Appellant was familiar with the general characteristics of the intersection involved. Between 1955 and the date of the accident he had traveled 62nd Street, across Chicago Street "* * * as much as two or three or four times a week". He was "* * * familiar with the fact that there were shrubs and trees and material of that nature over on what would be the southwest corner of the intersection" and was also "* * familiar with the fact that the view to the west of a driver proceeding north on that street is not too good until you get up close to the intersection". Exhibits 1 and 7 clearly depict trees and shrubbery situated on the southwest corner of the intersection, which would obviously interfere with and obstruct the view of a driver proceeding north on 62nd Street and approaching its intersection with Chicago Street. Appellee testified that he had never previously entered the intersection involved, from Chicago Street, prior to the evening of the accident.
Nebraska law provides that vehicles approaching an uncontrolled intersection have the right of way over those approaching from the left when the vehicles reach the intersection at approximately the same time. Section 39-728, Nebraska R.R.S.1943. The jury was instructed in the words of the statute. Thus, in this case, appellant was, under the statute, the favored driver.
Appellant asserts that, by reason of his favored position, he should prevail as a matter of law. Appellant concedes that the challenged instruction is a correct statement of the law of Nebraska, in the abstract, but argues that inasmuch as there is no evidence that he saw appellee's vehicle until immediately prior to impact such instruction is inapplicable and prejudicial. Therefore, the narrow issue is whether or not the applicability of the rule of law contained in instruction 12 is limited to those instances where the evidence discloses that the favored driver saw the vehicle approaching from the left and, if so, whether the giving of such instruction in this case constitutes reversible error.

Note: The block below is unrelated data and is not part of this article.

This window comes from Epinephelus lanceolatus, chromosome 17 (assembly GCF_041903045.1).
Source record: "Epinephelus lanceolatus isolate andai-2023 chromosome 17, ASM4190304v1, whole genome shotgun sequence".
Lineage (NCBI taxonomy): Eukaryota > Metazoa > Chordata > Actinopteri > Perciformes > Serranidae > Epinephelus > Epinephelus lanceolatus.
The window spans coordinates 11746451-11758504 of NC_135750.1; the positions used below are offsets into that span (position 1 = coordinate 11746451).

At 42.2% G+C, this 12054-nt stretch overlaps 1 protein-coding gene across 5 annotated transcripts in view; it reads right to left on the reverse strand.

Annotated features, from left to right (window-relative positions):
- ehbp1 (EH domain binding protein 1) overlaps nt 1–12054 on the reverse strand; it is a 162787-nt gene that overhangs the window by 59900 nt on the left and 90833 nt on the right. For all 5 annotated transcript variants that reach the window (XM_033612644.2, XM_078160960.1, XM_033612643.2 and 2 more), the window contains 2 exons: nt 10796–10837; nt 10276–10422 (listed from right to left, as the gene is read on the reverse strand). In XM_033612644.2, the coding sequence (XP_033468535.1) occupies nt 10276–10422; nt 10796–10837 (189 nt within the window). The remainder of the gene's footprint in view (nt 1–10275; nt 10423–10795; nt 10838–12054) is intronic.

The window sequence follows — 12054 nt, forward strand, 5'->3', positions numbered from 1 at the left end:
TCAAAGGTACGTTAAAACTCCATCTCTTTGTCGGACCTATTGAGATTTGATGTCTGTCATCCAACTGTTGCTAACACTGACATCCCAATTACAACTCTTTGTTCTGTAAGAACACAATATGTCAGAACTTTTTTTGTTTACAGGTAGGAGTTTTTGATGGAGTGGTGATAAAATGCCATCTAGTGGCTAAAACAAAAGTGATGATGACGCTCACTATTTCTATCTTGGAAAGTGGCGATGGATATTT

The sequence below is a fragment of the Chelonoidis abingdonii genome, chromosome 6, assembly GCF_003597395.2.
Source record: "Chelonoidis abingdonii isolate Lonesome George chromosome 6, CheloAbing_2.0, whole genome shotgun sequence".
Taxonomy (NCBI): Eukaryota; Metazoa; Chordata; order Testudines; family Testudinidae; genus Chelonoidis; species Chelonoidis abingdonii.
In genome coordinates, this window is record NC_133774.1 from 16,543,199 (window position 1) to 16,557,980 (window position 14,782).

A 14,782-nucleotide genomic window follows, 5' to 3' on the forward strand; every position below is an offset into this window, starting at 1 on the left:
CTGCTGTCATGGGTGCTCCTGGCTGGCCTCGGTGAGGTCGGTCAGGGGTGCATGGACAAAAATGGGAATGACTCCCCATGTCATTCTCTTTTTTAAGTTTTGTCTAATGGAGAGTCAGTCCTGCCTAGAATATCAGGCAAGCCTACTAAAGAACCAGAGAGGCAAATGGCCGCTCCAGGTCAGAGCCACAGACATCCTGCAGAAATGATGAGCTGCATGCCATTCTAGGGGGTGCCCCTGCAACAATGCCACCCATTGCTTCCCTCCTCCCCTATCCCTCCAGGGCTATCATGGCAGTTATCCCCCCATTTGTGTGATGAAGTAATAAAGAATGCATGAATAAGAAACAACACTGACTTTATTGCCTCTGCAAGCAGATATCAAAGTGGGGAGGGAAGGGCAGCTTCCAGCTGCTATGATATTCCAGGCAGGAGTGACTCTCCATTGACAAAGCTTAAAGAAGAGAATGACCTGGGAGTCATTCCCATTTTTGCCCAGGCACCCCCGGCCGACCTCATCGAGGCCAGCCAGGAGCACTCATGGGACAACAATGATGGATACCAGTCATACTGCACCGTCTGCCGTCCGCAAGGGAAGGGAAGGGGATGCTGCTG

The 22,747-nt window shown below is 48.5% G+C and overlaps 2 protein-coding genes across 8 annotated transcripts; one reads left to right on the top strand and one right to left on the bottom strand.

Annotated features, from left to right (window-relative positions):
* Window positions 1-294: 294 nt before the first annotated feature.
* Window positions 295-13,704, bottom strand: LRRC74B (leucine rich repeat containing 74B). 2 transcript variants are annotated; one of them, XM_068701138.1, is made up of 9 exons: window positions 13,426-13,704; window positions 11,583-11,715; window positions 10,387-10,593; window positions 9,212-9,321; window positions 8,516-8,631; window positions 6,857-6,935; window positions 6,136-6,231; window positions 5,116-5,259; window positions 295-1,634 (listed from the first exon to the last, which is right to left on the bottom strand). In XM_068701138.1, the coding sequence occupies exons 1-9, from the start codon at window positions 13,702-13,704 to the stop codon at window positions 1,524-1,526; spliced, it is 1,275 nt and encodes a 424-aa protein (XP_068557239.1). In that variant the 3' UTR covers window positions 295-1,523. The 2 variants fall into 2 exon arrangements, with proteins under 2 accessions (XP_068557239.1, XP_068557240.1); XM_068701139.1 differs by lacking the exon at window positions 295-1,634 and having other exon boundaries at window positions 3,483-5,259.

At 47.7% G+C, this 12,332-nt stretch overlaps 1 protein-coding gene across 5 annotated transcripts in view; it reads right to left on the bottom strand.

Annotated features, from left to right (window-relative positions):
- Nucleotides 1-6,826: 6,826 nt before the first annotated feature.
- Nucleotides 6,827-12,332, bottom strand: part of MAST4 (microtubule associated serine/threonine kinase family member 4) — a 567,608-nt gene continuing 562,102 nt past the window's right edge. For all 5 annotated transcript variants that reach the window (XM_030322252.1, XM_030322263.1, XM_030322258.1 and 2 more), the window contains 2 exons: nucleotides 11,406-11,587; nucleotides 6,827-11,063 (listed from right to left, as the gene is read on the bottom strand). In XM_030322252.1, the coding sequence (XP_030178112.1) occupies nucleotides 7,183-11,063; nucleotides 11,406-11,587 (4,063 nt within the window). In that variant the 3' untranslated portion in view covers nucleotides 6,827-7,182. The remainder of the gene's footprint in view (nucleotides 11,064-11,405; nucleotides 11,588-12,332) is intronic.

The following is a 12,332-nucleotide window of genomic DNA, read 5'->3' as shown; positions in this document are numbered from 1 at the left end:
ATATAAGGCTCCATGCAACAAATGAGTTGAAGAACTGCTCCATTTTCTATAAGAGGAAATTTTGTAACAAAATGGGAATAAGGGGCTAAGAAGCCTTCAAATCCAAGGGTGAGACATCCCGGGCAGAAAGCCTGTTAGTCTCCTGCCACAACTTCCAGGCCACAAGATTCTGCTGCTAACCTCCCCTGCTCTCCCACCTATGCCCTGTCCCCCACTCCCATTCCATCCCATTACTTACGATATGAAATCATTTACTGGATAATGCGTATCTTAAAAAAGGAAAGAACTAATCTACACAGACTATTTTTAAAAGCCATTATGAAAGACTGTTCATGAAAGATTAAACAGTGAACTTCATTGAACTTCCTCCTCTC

In Thrapp v. Meyers, 114 Neb. 689, 209 N.W. 238, at page 240, 47 A.L.R. 585, the Supreme Court of Nebraska stated:
"The following rules of the road at highway intersections seem well established: (1) The driver must look and listen for the approach of other vehicles, at such point as they may be seen or heard. (2) He must have his car under such reasonable control as to avoid accidents which might have been foreseen by the exercise of ordinary care. (3) He has the right of way over traffic approaching on his left, but is not thereby relieved from the duty of exercising ordinary care to avoid accidents; * * *."
In Evans v. Messick, et al., 158 Neb. 485, 63 N.W.2d 491, 496, it is stated:
"It is true that the plaintiff's car, being on the right of the defendant's car, was in the favored position and had the right-of-way, other things being equal, but that did not do away with the duty of its driver to exercise ordinary care to avoid an accident."